In so doing, it could trigger an unforeseeable, hidden and positive immune response in the patient’s body … But the question was: could the regression of reliably-diagnosed cancerous masses derive from an accidental, unrecognised infection? This is the query that has animated Silvio Buzzi’s entire life.

While searching for the phantom, healing “germ”, he directed his attention one day to diphtheria. “It’s a serious, infectious disease, caused by the action of a toxin produced by a bacterium that is transmitted aerobically”, explains Buzzi. It is a powerful, toxic substance but one capable of evoking a huge response from the immune cells.

In fact, when someone is fighting diphtheria, there is an enormous increase in the number of white blood cells. Well, thought Buzzi, if that toxin is appropriately weakened, couldn’t it lead the body defence army against the anarchic cells of the enemy cancer?

These were questions never far from Buzzi’s thoughts over the years, even though his chosen career was that of a neurologist and psychiatrist.

However, from 1971, using whatever spare time life in his small province allowed him, in the narrow confines of the attic of his home converted into an animal laboratory and supported by the determination of his biologist wife, Luciana, he began a huge project using rats (and rabbits), injecting them with micro-doses of  the diphtheria toxin. Tests, checks, analyses, confirmations … and  something happened: the growth of solid tumours in the rodents treated with the poison was consistently blocked. It was an achievement that ended up in the (1973) Cancer Research journal. “From the halls of international medicine, we received only displays of curiosity”, recalls Buzzi. “There were no requests for closer collaboration. From Italian oncologists? An embarrassing silence. Our idea was too far removed from the preferred lines of research.”

His suspicions changed to certainty in the years to come when Doctor Silvio’s  determined research became more refined. Now it involved the living reality of his patients. “I subsequently worked with a mutated diphtheria toxin, the CRM197. A “false” poison, which is a totally non-toxic substance but one just as capable of generating a robust immune response and linking to a specific target covering the surface of the tumour cells”.

What did Dr Buzzi find? “We gave the protein subcutaneously to a group of patients with advanced tumours and we then treated a number of other patients by injecting the toxin directly into the cancerous mass. Despite the poor general condition of most of the people involved, CRM197 had a very promising anti-cancer effect. Direct inoculation, on the other hand, clarified what phenomena were triggered off by the toxin in the malignant lesion: a massive influx of leucocytes and white blood cells. These are generators of enzymes and free radicals that end up damaging the cancerous cells”.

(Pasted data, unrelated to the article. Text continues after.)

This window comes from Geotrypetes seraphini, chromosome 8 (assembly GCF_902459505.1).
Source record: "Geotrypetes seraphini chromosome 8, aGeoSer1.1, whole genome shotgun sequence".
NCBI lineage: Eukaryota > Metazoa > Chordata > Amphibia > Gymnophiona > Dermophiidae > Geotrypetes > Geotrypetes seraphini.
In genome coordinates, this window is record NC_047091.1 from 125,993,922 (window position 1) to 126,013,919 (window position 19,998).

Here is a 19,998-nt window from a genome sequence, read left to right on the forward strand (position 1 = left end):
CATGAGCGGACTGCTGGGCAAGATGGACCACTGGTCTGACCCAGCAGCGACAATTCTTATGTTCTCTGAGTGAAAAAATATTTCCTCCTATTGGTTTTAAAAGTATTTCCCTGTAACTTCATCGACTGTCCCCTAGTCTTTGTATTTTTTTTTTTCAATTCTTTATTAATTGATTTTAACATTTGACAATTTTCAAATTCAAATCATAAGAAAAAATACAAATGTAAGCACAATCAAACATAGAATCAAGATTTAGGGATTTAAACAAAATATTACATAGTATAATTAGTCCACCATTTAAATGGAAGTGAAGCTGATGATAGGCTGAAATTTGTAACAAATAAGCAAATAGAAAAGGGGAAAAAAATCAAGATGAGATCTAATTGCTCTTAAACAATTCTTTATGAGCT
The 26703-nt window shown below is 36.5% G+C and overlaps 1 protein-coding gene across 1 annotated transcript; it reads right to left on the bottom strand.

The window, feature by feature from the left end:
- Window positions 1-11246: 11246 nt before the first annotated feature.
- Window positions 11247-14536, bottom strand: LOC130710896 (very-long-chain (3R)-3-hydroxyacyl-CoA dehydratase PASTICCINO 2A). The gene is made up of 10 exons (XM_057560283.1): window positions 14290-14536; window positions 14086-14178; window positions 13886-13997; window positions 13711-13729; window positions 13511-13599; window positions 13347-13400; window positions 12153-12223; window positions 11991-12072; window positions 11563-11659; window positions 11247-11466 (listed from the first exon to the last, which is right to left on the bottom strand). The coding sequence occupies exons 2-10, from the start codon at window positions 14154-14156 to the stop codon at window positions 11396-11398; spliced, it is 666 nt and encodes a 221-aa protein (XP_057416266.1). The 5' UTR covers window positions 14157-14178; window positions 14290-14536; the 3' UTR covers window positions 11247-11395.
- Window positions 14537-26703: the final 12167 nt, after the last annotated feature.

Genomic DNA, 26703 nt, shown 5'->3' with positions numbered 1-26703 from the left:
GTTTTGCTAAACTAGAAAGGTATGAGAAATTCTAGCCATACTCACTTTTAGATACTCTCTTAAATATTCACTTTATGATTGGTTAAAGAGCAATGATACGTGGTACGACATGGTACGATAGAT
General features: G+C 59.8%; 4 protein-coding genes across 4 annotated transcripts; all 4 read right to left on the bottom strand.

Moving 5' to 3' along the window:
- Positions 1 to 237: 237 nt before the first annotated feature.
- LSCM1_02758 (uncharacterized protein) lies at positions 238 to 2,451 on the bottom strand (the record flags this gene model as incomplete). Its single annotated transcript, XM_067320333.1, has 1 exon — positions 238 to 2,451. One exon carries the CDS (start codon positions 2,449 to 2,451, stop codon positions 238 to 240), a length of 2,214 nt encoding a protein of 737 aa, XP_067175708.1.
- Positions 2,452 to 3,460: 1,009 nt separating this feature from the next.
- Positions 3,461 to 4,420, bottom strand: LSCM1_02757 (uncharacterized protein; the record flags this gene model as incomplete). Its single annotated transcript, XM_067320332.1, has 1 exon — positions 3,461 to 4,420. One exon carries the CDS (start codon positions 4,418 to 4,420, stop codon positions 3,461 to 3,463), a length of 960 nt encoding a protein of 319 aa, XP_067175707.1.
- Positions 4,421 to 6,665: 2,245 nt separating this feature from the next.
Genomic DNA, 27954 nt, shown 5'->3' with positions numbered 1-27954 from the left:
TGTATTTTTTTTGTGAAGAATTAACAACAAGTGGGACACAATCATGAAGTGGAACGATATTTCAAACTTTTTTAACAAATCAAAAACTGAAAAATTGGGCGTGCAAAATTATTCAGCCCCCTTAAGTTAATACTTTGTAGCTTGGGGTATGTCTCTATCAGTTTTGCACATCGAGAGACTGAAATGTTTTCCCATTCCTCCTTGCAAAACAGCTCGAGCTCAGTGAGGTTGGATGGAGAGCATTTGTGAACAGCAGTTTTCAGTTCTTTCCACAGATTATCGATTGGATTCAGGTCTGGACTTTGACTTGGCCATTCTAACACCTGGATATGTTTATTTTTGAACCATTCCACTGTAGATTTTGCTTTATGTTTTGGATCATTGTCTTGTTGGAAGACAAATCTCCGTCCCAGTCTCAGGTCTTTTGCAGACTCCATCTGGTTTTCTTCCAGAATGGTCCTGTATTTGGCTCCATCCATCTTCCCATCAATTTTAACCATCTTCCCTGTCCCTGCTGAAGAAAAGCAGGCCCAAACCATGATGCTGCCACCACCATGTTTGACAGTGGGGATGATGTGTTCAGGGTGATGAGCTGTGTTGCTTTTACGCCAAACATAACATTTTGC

All this is documented: all the results were published (2004) in the journals Cancer Immunology and Immunotherapy and Therapy. It’s the final chapter in the exhausting adventure story of Buzzi’s endeavours. Or is it? Like all “prophets” unheeded in their country of origin, Buzzi and his staff were noted on the Internet by a team of Japanese scientists from three distinguished universities and have now been invited to participate in an extremely rigorous human study. “They have told me that they already have the ministerial funding. But we’ll now step aside”, declares the doctor with ironic bitterness: “we’ll hand over to our Japanese colleagues all our work in relation to the diphtheria toxin and CRM197 but we won’t be participating actively in the tests. A gift for foreigners … the price to pay in order to see my idea fully developed”.

Besides, the Buzzi family is tired: Silvio, Luciana, their children Annamaria, Giorgio and Silvia (children who have contributed to their father’s research: the first two as doctors and Silvia as a mathematical expert) have worked surrounded by general indifference (and light years away from the operations of university fiefdoms) to the point of physical and mental exhaustion.

We asked Buzzi: “What are you expecting from your work?” “I’m not looking for any limelight in television studios. That’s not where science is carried out. I embraced an idea. It is a possible further line of research in the daily battle against cancer. It was an intuition that, despite the material and economic limitations with which it has been developed, still generated some good: the official American journals that have welcomed my work  but above all, the people who were given an inauspicious diagnosis who are still here to smile at me, 10-15 years after a medical sentence against which no appeal seemed possible”.